]]>Any measurement is intended to provide $information$ on a system, namely knowledge about its state. However, we learn from quantum theory that it is generally impossible to extract information without disturbing the state of the system or its correlations with other systems. In this paper we address the issue of the interplay between information and disturbance for a general operational probabilistic theory. The traditional notion of disturbance considers the fate of the system state after the measurement. However, the fact that the system state is left untouched ensures that also correlations are preserved only in the presence of local discriminability. Here we provide the definition of disturbance that is appropriate for a general theory. Moreover, since in a theory without causality information can be gathered also on the effect, we generalise the notion of no-information test. We then prove an equivalent condition for no-information without disturbance---$\textit{atomicity of the identity}$---namely the impossibility of achieving the trivial evolution---the $identity$---as the coarse-graining of a set of non trivial ones. We prove a general theorem showing that information that can be retrieved without disturbance corresponds to perfectly repeatable and discriminating tests. Based on this, we prove a structure theorem for operational probabilistic theories, showing that the set of states of any system decomposes as a direct sum of perfectly discriminable sets, and such decomposition is preserved under system composition. As a consequence, a theory is such that any information can be extracted without disturbance only if all its systems are classical. Finally, we show via concrete examples that no-information without disturbance is independent of both local discriminability and purification.

]]>Any measurement is intended to provide $information$ on a system, namely knowledge about its state. However, we learn from quantum theory that it is generally impossible to extract information without disturbing the state of the system or its correlations with other systems. In this paper we address the issue of the interplay between information and disturbance for a general operational probabilistic theory. The traditional notion of disturbance considers the fate of the system state after the measurement. However, the fact that the system state is left untouched ensures that also correlations are preserved only in the presence of local discriminability. Here we provide the definition of disturbance that is appropriate for a general theory. Moreover, since in a theory without causality information can be gathered also on the effect, we generalise the notion of no-information test. We then prove an equivalent condition for no-information without disturbance---$\textit{atomicity of the identity}$---namely the impossibility of achieving the trivial evolution---the $identity$---as the coarse-graining of a set of non trivial ones. We prove a general theorem showing that information that can be retrieved without disturbance corresponds to perfectly repeatable and discriminating tests. Based on this, we prove a structure theorem for operational probabilistic theories, showing that the set of states of any system decomposes as a direct sum of perfectly discriminable sets, and such decomposition is preserved under system composition. As a consequence, a theory is such that any information can be extracted without disturbance only if all its systems are classical. Finally, we show via concrete examples that no-information without disturbance is independent of both local discriminability and purification.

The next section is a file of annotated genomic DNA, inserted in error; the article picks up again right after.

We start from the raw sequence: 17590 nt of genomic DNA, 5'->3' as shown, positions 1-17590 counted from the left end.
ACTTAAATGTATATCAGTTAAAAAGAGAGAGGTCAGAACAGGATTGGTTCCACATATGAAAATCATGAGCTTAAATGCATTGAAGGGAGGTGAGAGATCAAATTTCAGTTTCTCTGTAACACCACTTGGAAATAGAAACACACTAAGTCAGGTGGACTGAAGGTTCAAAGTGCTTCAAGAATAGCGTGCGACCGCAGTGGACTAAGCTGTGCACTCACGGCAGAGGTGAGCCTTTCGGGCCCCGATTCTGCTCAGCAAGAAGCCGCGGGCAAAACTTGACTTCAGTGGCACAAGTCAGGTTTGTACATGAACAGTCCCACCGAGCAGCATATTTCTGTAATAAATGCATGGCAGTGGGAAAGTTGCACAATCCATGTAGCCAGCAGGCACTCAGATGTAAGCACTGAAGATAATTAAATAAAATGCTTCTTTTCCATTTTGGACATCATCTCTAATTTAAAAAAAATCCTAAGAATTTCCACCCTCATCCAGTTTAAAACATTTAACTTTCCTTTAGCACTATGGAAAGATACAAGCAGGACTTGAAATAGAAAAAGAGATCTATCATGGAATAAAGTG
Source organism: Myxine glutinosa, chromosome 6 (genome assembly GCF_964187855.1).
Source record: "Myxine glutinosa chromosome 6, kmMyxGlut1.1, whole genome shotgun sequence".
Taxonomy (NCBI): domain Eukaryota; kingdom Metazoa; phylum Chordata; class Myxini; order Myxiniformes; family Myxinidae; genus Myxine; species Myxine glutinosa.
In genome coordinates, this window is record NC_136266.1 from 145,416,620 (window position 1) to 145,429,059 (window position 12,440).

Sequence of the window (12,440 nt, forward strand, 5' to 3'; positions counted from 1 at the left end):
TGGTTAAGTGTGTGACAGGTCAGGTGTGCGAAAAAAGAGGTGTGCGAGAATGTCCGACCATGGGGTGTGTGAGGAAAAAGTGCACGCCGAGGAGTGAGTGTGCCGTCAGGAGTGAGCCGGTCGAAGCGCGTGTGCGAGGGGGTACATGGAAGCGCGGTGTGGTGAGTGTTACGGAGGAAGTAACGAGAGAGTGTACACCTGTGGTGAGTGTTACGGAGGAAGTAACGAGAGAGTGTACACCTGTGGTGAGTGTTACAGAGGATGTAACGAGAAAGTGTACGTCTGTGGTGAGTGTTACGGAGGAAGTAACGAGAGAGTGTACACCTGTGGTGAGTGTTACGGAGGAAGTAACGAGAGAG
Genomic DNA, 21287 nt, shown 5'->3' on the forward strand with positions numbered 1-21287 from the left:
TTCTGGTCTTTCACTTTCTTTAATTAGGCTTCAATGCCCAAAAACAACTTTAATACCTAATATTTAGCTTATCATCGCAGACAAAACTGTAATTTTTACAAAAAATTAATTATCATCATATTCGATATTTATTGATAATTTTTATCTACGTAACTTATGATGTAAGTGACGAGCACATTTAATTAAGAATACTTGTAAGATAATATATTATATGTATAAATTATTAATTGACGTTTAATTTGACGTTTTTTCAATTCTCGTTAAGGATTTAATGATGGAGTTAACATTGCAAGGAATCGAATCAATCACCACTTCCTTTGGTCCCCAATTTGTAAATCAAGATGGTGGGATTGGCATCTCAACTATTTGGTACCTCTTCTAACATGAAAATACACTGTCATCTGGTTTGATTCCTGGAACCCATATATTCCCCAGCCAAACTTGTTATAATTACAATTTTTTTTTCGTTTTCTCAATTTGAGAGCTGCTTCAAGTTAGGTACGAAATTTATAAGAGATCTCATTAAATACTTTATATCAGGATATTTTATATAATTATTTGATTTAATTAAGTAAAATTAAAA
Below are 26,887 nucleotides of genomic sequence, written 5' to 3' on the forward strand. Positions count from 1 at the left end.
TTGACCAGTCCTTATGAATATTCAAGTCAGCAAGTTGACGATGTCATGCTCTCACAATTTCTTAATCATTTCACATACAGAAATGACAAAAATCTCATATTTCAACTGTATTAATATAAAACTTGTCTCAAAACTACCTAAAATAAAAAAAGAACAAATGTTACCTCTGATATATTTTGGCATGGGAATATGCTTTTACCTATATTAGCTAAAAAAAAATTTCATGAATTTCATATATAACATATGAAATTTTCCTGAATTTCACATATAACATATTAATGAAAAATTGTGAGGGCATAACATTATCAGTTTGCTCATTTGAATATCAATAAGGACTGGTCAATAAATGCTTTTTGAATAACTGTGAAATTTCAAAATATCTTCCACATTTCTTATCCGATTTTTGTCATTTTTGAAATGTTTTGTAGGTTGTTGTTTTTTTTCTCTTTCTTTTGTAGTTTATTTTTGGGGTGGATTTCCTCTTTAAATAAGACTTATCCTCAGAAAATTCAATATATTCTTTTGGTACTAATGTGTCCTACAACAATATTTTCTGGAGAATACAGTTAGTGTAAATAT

]]>We propose a very large family of benchmarks for probing the performance of quantum computers. We call them $\textit{volumetric benchmarks}$ (VBs) because they generalize IBM's benchmark for measuring quantum volume [1]. The quantum volume benchmark defines a family of $\textit{square}$ circuits whose depth $d$ and width $w$ are the same. A volumetric benchmark defines a family of $\textit{rectangular}$ quantum circuits, for which $d$ and $w$ are uncoupled to allow the study of time/space performance trade-offs. Each VB defines a mapping from circuit shapes — $(w,d)$ pairs — to test suites $\mathcal{C}$$\textit(w,d)$. A test suite is an ensemble of test circuits that share a common structure. The test suite $\mathcal{C}$ for a given circuit shape may be a single circuit $C$, a specific list of circuits $\{C_1\ldots C_N\}$ that must all be run, or a large set of possible circuits equipped with a distribution $Pr(C)$. The circuits in a given VB share a structure, which is limited only by designers' creativity. We list some known benchmarks, and other circuit families, that fit into the VB framework: several families of random circuits, periodic circuits, and algorithm-inspired circuits. The last ingredient defining a benchmark is a success criterion that defines when a processor is judged to have ``passed'' a given test circuit. We discuss several options. Benchmark data can be analyzed in many ways to extract many properties, but we propose a simple, universal graphical summary of results that illustrates the Pareto frontier of the $d$ vs $w$ trade-off for the processor being benchmarked.